Coding genotypes from nucleotides to 0/1/2 in R.
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9.1 years ago
devenvyas ▴ 750

I have a massive data table with dbSNP rs ids as rows and samples as columns in this kind of format

dbSNP    Sample    Sample    Sample    Sample    Sample    Sample
rs10000011    CC    CC    CC    CC    TC    TC
rs1000002    TC    TT    CC    TT    TT    TC
rs10000023    TG    TG    TT    TG    TG    TG
rs1000003    AA    AG    AG    AA    AA    AG
rs10000041    TT    TG    TT    TT    TG    GG
rs10000046    GG    GG    AG    GG    GG    GG
rs10000057    AA    AG    GG    AA    AA    AA
rs10000073    TC    TT    TT    TT    TT    TT
rs10000092    TC    TC    CC    TC    TT    TT

There are over a 1000 samples and >547,000 loci in this table from a HGDP dataset (ftp://ftp.cephb.fr/hgdp_supp10/), and I would like to do a massive Principle Component Analysis (with samples colored based on population).

In order to do that, I need to code my genotypes first. I was wondering, how would I do this (preferably in R, as the file is probably too big for JMP Genomics)?

Also, I have some spots lacking data, which are indicated by --- or 00. I am going to standardize those to NA using a find and replace script, but how do I code it so R will still be able to run the PCA. Thanks!

SNP R • 9.4k views
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I am not sure if R can easily handle this big dataset either. I would suggest you to use PLINK (that directly evaluates the PCA), but I am afraid you will need to create extra files to describe your data. See: https://www.cog-genomics.org/plink2/input and here https://www.cog-genomics.org/plink2/strat#pca.

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I can run R on UF's HPC cluster though. It will be able to handle it there.

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Anyone have any suggestions? I tried stackoverflow, but they sent me back here.

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9.1 years ago
alesssia ▴ 580

I still believe that using PLINK is a better idea, but if you want to use R, you can write a script that, for each line of your matrix (SNP), selects the major/minor allele and translates each genotype data (CC, TC, CT, TT, NN, ...) into 0,1,2, or missing accordingly. Use apply to cycle over the matrix to have better performance.

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But how do I get my data into Plink in the first place?

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You can modify your file in order to have the correct PLINK format. See https://www.cog-genomics.org/plink2/input and https://www.cog-genomics.org/plink2/formats. You may be specifically interested in the .tped file (https://www.cog-genomics.org/plink2/formats#tped). Note that you need to add extra columns (mastering shell scripting will be useful) and that you should 'separate' the alleles in your genomic data (that is "CC" should be "C C").

To recode see: https://www.cog-genomics.org/plink2/data#recode.

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I'm not even sure plink can handle something this large. If it uses SVD then it'll need to use its own linear algebra functions, since BLAS/LAPACK use 32 bit matrix indices (at least in the fortran code, not sure about the C versions).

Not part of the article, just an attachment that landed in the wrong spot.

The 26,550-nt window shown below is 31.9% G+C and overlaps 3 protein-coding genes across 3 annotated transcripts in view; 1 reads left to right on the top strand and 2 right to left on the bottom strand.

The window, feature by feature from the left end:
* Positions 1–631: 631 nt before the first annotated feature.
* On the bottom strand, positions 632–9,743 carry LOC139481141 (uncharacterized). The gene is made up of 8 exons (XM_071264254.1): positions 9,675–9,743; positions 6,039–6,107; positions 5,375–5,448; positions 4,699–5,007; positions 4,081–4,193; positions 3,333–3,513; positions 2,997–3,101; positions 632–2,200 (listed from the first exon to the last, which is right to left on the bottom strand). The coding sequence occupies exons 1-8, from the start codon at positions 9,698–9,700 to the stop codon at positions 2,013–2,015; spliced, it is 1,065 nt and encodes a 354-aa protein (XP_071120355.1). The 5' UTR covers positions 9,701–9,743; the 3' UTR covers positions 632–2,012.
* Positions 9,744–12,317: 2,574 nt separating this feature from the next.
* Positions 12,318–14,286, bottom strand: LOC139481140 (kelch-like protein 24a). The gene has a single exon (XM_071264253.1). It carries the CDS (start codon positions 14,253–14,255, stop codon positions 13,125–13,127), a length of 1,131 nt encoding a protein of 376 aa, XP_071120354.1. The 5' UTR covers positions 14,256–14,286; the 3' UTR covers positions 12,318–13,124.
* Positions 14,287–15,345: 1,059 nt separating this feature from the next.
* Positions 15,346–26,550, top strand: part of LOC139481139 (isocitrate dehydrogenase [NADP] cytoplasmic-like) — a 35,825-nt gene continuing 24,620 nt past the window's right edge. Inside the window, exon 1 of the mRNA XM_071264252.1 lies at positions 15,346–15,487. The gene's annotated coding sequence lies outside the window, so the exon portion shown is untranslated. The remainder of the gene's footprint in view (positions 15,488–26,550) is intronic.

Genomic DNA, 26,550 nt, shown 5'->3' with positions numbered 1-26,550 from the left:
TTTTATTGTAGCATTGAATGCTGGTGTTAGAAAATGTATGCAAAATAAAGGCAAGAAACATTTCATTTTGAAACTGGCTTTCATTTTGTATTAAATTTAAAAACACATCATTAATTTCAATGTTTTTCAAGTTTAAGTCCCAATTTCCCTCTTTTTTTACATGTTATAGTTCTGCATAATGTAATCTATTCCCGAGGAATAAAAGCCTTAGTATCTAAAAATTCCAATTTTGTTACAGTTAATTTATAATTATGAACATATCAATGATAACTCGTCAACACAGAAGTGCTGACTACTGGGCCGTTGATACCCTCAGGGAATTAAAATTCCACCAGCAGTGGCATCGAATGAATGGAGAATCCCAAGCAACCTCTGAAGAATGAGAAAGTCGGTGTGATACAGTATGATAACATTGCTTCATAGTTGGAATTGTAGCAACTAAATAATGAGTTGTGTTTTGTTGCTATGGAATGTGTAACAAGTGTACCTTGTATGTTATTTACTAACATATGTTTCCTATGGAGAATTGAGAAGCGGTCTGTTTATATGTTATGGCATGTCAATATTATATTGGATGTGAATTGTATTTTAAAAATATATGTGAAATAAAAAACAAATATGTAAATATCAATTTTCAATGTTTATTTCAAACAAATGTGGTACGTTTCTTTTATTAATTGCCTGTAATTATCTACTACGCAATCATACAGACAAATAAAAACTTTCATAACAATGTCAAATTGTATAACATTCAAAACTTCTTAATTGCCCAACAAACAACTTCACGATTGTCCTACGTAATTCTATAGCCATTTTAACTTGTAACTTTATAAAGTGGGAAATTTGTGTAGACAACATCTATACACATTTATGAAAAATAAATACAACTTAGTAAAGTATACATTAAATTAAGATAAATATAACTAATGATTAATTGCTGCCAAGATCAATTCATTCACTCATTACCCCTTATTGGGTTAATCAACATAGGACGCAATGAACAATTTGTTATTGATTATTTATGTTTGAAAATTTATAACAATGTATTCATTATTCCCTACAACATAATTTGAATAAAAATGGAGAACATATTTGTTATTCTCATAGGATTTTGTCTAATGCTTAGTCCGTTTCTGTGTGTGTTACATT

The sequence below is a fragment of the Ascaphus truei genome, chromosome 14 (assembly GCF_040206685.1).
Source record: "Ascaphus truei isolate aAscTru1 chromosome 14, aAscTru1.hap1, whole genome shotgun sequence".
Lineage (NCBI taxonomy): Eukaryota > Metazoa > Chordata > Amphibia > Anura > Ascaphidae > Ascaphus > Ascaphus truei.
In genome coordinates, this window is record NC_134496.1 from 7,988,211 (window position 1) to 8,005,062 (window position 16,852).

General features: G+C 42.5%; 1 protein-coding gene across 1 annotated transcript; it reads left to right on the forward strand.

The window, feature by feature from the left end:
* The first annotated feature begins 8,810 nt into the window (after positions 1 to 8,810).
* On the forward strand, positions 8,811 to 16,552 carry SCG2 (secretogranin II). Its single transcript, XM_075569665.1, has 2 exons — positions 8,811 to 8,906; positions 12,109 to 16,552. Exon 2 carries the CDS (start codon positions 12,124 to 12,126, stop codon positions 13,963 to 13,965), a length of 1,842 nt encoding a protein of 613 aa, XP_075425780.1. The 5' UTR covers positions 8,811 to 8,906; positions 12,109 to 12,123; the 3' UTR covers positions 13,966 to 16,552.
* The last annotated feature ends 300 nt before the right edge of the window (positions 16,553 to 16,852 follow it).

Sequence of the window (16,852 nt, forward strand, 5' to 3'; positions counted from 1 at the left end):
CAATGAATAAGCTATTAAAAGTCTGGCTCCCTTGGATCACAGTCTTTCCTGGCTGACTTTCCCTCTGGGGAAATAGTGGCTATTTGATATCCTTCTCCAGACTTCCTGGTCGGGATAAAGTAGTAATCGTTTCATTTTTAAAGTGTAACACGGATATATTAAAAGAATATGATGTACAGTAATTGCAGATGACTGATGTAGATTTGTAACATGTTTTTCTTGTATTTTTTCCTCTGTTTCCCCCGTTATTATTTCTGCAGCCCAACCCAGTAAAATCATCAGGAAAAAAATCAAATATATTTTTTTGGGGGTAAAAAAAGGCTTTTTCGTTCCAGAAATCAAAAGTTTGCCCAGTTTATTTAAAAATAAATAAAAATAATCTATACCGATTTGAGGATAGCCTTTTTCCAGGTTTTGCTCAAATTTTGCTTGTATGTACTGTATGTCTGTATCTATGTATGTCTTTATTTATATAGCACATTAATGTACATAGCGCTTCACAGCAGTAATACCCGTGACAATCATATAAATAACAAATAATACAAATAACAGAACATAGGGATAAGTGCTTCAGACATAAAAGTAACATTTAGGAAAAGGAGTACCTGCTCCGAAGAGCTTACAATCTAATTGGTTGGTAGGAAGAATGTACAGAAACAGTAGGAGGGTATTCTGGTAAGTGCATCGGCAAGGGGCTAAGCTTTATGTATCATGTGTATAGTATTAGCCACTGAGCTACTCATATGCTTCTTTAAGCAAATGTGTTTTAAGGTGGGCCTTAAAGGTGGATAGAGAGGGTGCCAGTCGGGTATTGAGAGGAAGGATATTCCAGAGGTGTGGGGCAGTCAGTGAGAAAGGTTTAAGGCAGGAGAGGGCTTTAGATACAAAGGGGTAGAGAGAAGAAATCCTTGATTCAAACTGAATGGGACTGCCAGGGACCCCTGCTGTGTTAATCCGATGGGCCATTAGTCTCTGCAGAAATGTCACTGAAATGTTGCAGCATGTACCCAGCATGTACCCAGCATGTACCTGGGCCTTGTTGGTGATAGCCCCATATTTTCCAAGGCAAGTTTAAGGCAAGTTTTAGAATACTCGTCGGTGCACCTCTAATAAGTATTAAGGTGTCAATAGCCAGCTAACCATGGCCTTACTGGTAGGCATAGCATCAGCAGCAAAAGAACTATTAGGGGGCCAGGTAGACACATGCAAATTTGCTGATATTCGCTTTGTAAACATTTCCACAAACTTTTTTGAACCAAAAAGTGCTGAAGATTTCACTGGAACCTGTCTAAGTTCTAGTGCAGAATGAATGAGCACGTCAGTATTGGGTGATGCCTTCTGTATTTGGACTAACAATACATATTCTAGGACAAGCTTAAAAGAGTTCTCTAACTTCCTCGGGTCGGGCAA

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PLINK's --pca only passes a [# of samples] x [# of samples] matrix to BLAS/LAPACK, so this dataset is not too large. (I think the current limit is around 46k samples, though I haven't tested this.)

EIGENSOFT 6 has a fast PCA approximation which may work in some cases PLINK does not.

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I am looking into Eigensoft. For my eventual, primary data application (calculating admixture) I need Eigenstrat file format for Admixtools.

For now, JMP Genomics was able to code the genotypes for just my actual samples (92 samples, 587297 SNPs) and got R to do a PCA on just those (at least I think it is), which ate through 24GB of RAM in 3 hours. I am re-running those job with 48 GB to see if that is enough; I cannot imagine how much RAM the merged dataset would take.

I got a script from support at UF HPC that was able to code the fully data set (but it excludes the sites where the two sets are reading opposite strands).

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9.1 years ago
Jimbou ▴ 950

You can use the SNPassoc package. But if the data is big plink would be the better choice as mentioned from alesssia already.

library(SNPassoc)
data("SNPs")
d <- SNPs[,-c(1:5)]

Create a SNP Matrix

myDat<-setupSNP(d,1:ncol(d),sep="")

Use the additive function and apply to create a numerical variable.

mydatnum <- apply(myDat,2,additive)

Prior the transformation you should exchange 00 or --- to NA with something like this:

d[ d == 00 ] <- NA
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Many thanks to you Jimbou ( Vielen Dank) It took two weeks to find an answer how to code my genotype into numerical variables in R

Still ill test your way hoping that it works. Otherwise i want to contact with you for extra help if thats ok and possible.

Best, Halah

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9.1 years ago
george.ry ★ 1.2k
head -1 yourbigfile \
> yournewfile \
&& paste \
    <(tail -n+2 yourbigfile | cut -f1) \
    <(tail -n+2 yourbigfile | cut -f2- | sed $(python2 -c "from itertools import product; print 's/---/NA/g;s/00/NA/g;' + ';'.join(['s/{}/{}/g'.format(''.join(p), i) for i, p in enumerate(product('ACGT', 'ACGT'))])")) \
>> yournewfile
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